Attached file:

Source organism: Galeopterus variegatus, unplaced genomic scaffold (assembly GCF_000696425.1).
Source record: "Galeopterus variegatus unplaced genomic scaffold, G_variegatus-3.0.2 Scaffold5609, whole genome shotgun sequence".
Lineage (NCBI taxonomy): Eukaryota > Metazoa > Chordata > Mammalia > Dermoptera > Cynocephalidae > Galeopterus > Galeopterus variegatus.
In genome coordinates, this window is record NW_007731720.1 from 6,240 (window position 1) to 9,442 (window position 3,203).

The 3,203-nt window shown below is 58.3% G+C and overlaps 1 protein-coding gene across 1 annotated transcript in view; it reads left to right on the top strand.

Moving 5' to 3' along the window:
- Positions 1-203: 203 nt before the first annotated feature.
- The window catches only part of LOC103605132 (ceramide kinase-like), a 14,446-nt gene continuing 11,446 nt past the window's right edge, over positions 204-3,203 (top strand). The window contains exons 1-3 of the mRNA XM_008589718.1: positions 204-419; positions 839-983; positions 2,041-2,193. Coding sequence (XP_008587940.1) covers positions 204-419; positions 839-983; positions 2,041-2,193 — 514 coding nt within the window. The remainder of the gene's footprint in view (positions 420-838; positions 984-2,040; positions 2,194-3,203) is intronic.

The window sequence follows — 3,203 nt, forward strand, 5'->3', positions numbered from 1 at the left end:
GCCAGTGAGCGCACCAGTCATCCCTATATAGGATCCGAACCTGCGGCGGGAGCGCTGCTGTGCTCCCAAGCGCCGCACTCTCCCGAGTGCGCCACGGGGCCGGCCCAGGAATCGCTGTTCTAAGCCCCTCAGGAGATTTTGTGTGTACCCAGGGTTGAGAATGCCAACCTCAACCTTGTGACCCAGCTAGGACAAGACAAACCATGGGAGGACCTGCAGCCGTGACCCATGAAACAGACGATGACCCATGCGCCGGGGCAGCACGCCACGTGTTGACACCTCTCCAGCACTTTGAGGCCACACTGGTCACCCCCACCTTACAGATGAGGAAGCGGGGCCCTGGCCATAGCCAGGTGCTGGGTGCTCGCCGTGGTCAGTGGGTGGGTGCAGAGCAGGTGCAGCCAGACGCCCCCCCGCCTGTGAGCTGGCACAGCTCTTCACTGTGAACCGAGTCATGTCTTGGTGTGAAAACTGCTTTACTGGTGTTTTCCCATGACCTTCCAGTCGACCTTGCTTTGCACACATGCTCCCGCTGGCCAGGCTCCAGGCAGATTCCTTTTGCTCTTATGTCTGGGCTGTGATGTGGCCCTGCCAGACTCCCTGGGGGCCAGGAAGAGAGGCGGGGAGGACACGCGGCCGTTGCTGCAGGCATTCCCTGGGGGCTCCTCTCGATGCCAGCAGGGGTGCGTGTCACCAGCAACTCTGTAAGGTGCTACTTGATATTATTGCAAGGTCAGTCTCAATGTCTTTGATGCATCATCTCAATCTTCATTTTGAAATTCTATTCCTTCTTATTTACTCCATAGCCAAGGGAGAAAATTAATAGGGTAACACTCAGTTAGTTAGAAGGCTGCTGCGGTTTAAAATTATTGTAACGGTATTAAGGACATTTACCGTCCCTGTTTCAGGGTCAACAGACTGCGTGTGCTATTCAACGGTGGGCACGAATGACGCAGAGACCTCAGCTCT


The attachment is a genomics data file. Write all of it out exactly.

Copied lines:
Source organism: Galeopterus variegatus, unplaced genomic scaffold (assembly GCF_000696425.1).
Source record: "Galeopterus variegatus unplaced genomic scaffold, G_variegatus-3.0.2 Scaffold5609, whole genome shotgun sequence".
Lineage (NCBI taxonomy): Eukaryota > Metazoa > Chordata > Mammalia > Dermoptera > Cynocephalidae > Galeopterus > Galeopterus variegatus.
In genome coordinates, this window is record NW_007731720.1 from 6,240 (window position 1) to 9,442 (window position 3,203).

The 3,203-nt window shown below is 58.3% G+C and overlaps 1 protein-coding gene across 1 annotated transcript in view; it reads left to right on the top strand.

Moving 5' to 3' along the window:
- Positions 1-203: 203 nt before the first annotated feature.
- The window catches only part of LOC103605132 (ceramide kinase-like), a 14,446-nt gene continuing 11,446 nt past the window's right edge, over positions 204-3,203 (top strand). The window contains exons 1-3 of the mRNA XM_008589718.1: positions 204-419; positions 839-983; positions 2,041-2,193. Coding sequence (XP_008587940.1) covers positions 204-419; positions 839-983; positions 2,041-2,193 — 514 coding nt within the window. The remainder of the gene's footprint in view (positions 420-838; positions 984-2,040; positions 2,194-3,203) is intronic.

The window sequence follows — 3,203 nt, forward strand, 5'->3', positions numbered from 1 at the left end:
GCCAGTGAGCGCACCAGTCATCCCTATATAGGATCCGAACCTGCGGCGGGAGCGCTGCTGTGCTCCCAAGCGCCGCACTCTCCCGAGTGCGCCACGGGGCCGGCCCAGGAATCGCTGTTCTAAGCCCCTCAGGAGATTTTGTGTGTACCCAGGGTTGAGAATGCCAACCTCAACCTTGTGACCCAGCTAGGACAAGACAAACCATGGGAGGACCTGCAGCCGTGACCCATGAAACAGACGATGACCCATGCGCCGGGGCAGCACGCCACGTGTTGACACCTCTCCAGCACTTTGAGGCCACACTGGTCACCCCCACCTTACAGATGAGGAAGCGGGGCCCTGGCCATAGCCAGGTGCTGGGTGCTCGCCGTGGTCAGTGGGTGGGTGCAGAGCAGGTGCAGCCAGACGCCCCCCCGCCTGTGAGCTGGCACAGCTCTTCACTGTGAACCGAGTCATGTCTTGGTGTGAAAACTGCTTTACTGGTGTTTTCCCATGACCTTCCAGTCGACCTTGCTTTGCACACATGCTCCCGCTGGCCAGGCTCCAGGCAGATTCCTTTTGCTCTTATGTCTGGGCTGTGATGTGGCCCTGCCAGACTCCCTGGGGGCCAGGAAGAGAGGCGGGGAGGACACGCGGCCGTTGCTGCAGGCATTCCCTGGGGGCTCCTCTCGATGCCAGCAGGGGTGCGTGTCACCAGCAACTCTGTAAGGTGCTACTTGATATTATTGCAAGGTCAGTCTCAATGTCTTTGATGCATCATCTCAATCTTCATTTTGAAATTCTATTCCTTCTTATTTACTCCATAGCCAAGGGAGAAAATTAATAGGGTAACACTCAGTTAGTTAGAAGGCTGCTGCGGTTTAAAATTATTGTAACGGTATTAAGGACATTTACCGTCCCTGTTTCAGGGTCAACAGACTGCGTGTGCTATTCAACGGTGGGCACGAATGACGCAGAGACCTCAGCTCT